World Markets Update
Weekend market review, courtesy Doug Short.
Last week, the first week of the 3rd quarter, was a mixed bag for the eight world markets on my weekly watchlist. Half posted gains, half losses, with the average of the eight in the modest green at 0.32%. The fractional positive skew is attributable to the top performing Hang Seng and the close runner-up FTSE 100. Second thoughts in the aftermath of the previous week’s EU summit put the German index just below break-even and sent the French index to the bottom of the list. The S&P 500 finished next to last on ghostly post-holiday trading volume and disappointing employment data.
The table inset in the chart below shows that four of the eight markets are in bear territory — the traditional designation for a 20% decline from an interim high, unchanged from last week. However, the German index is only fractionally above the bear stigma. In our gang of eight, the S&P 500 remains the closest to an interim new high, down 4.54% from its April 2nd peak. At the other end, the Shanghai Composite is nearly 36% off its interim high of August 2009.
As for year-to-date performance, here is a table showing the 2012 peak percentage gains, sorted in that order, and current YTD gains for the eight indexes. Last week the FTSE was the sole index with a YTD loss, but last week’s rally moved it into positive territory. The various gaps between 2012 highs and the YTD performance continues to highlight the worldwide volatility in equities this year.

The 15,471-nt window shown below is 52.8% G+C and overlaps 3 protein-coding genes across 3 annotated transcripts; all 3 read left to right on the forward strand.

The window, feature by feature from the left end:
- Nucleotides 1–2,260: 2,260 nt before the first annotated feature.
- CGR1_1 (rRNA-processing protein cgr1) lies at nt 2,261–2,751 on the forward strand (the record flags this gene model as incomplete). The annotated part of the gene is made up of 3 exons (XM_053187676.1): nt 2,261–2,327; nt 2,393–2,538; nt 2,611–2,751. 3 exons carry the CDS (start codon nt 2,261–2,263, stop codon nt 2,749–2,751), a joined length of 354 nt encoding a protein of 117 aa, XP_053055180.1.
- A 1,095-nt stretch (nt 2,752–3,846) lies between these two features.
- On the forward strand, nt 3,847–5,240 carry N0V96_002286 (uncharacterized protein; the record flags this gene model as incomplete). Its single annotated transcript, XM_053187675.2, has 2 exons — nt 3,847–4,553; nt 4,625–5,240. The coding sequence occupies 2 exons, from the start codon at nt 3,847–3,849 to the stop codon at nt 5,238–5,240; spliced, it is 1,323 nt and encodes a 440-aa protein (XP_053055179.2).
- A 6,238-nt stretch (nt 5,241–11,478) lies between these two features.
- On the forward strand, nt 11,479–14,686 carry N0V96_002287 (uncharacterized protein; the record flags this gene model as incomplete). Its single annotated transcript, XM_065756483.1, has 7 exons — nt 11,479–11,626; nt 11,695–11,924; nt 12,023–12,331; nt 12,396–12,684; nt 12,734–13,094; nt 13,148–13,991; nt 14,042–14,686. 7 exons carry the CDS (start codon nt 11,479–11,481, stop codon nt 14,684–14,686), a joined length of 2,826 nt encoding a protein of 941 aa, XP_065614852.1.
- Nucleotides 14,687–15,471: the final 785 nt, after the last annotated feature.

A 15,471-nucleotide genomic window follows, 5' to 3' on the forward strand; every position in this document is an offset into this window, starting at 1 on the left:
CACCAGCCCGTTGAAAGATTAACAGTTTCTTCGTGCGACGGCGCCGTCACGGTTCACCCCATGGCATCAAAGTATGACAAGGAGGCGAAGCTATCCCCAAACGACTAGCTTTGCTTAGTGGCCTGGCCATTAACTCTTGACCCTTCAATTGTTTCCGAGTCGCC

A Closer Look at the Last Four Weeks
The tables below provide a concise overview of performance comparisons over the past four weeks for these eight major indexes. I’ve also included the average for each week so that we can evaluate the performance of a specific index relative to the overall mean and better understand weekly volatility. The colors for each index name help us visualize the comparative performance over time.
The chart below illustrates the comparative performance of World Markets since March 9, 2009. The start date is arbitrary: The S&P 500, CAC 40 and BSE SENSEX hit their lows on March 9th, the Nikkei 225 on March 10th, the DAX on March 6th, the FTSE on March 3rd, the Shanghai Composite on November 4, 2008, and the Hang Seng even earlier on October 27, 2008. However, by aligning on the same day and measuring the percent change, we get a better sense of the relative performance than if we align the lows.
A Longer Look Back
Here is the same chart starting from the turn of 21st century. The relative over-performance of the emerging markets (Shanghai, Mumbai SENSEX, Hang Seng) is readily apparent.
Check back next weekend for a new update.